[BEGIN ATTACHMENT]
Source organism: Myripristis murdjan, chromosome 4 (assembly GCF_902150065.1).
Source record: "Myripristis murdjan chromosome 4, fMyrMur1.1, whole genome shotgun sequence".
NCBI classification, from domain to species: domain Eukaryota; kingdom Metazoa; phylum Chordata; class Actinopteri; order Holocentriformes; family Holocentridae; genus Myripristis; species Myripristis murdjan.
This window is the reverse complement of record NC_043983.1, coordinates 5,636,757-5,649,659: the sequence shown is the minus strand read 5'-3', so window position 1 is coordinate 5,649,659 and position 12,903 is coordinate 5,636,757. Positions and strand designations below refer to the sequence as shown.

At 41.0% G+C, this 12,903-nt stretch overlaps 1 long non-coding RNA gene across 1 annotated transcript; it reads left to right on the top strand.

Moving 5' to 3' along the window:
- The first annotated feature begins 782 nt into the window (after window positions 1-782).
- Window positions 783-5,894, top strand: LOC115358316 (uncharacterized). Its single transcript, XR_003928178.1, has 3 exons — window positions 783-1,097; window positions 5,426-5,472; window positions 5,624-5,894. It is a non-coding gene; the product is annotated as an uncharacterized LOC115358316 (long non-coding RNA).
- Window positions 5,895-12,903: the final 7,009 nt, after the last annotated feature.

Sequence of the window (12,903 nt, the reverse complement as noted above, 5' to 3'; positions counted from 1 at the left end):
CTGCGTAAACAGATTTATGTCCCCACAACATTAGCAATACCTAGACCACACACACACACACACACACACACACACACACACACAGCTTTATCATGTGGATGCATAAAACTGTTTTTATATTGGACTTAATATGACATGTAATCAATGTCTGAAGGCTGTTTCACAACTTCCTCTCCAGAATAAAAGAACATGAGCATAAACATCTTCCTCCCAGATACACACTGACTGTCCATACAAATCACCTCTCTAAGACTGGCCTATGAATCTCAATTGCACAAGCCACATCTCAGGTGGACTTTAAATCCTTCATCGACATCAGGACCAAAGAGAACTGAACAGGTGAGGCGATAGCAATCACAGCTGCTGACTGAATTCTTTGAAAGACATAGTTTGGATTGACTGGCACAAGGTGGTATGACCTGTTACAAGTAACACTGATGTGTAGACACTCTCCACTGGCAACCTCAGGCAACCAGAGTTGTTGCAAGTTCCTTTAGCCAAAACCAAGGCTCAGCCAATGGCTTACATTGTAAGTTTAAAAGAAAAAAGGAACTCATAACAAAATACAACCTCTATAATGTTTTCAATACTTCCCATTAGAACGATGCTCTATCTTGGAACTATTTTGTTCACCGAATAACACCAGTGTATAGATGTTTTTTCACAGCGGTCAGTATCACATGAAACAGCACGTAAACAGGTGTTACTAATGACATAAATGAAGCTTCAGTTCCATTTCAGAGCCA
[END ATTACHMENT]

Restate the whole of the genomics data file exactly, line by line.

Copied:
Source organism: Myripristis murdjan, chromosome 4 (assembly GCF_902150065.1).
Source record: "Myripristis murdjan chromosome 4, fMyrMur1.1, whole genome shotgun sequence".
NCBI classification, from domain to species: domain Eukaryota; kingdom Metazoa; phylum Chordata; class Actinopteri; order Holocentriformes; family Holocentridae; genus Myripristis; species Myripristis murdjan.
This window is the reverse complement of record NC_043983.1, coordinates 5,636,757-5,649,659: the sequence shown is the minus strand read 5'-3', so window position 1 is coordinate 5,649,659 and position 12,903 is coordinate 5,636,757. Positions and strand designations below refer to the sequence as shown.

At 41.0% G+C, this 12,903-nt stretch overlaps 1 long non-coding RNA gene across 1 annotated transcript; it reads left to right on the top strand.

Moving 5' to 3' along the window:
- The first annotated feature begins 782 nt into the window (after window positions 1-782).
- Window positions 783-5,894, top strand: LOC115358316 (uncharacterized). Its single transcript, XR_003928178.1, has 3 exons — window positions 783-1,097; window positions 5,426-5,472; window positions 5,624-5,894. It is a non-coding gene; the product is annotated as an uncharacterized LOC115358316 (long non-coding RNA).
- Window positions 5,895-12,903: the final 7,009 nt, after the last annotated feature.

Sequence of the window (12,903 nt, the reverse complement as noted above, 5' to 3'; positions counted from 1 at the left end):
CTGCGTAAACAGATTTATGTCCCCACAACATTAGCAATACCTAGACCACACACACACACACACACACACACACACACACACACAGCTTTATCATGTGGATGCATAAAACTGTTTTTATATTGGACTTAATATGACATGTAATCAATGTCTGAAGGCTGTTTCACAACTTCCTCTCCAGAATAAAAGAACATGAGCATAAACATCTTCCTCCCAGATACACACTGACTGTCCATACAAATCACCTCTCTAAGACTGGCCTATGAATCTCAATTGCACAAGCCACATCTCAGGTGGACTTTAAATCCTTCATCGACATCAGGACCAAAGAGAACTGAACAGGTGAGGCGATAGCAATCACAGCTGCTGACTGAATTCTTTGAAAGACATAGTTTGGATTGACTGGCACAAGGTGGTATGACCTGTTACAAGTAACACTGATGTGTAGACACTCTCCACTGGCAACCTCAGGCAACCAGAGTTGTTGCAAGTTCCTTTAGCCAAAACCAAGGCTCAGCCAATGGCTTACATTGTAAGTTTAAAAGAAAAAAGGAACTCATAACAAAATACAACCTCTATAATGTTTTCAATACTTCCCATTAGAACGATGCTCTATCTTGGAACTATTTTGTTCACCGAATAACACCAGTGTATAGATGTTTTTTCACAGCGGTCAGTATCACATGAAACAGCACGTAAACAGGTGTTACTAATGACATAAATGAAGCTTCAGTTCCATTTCAGAGCCA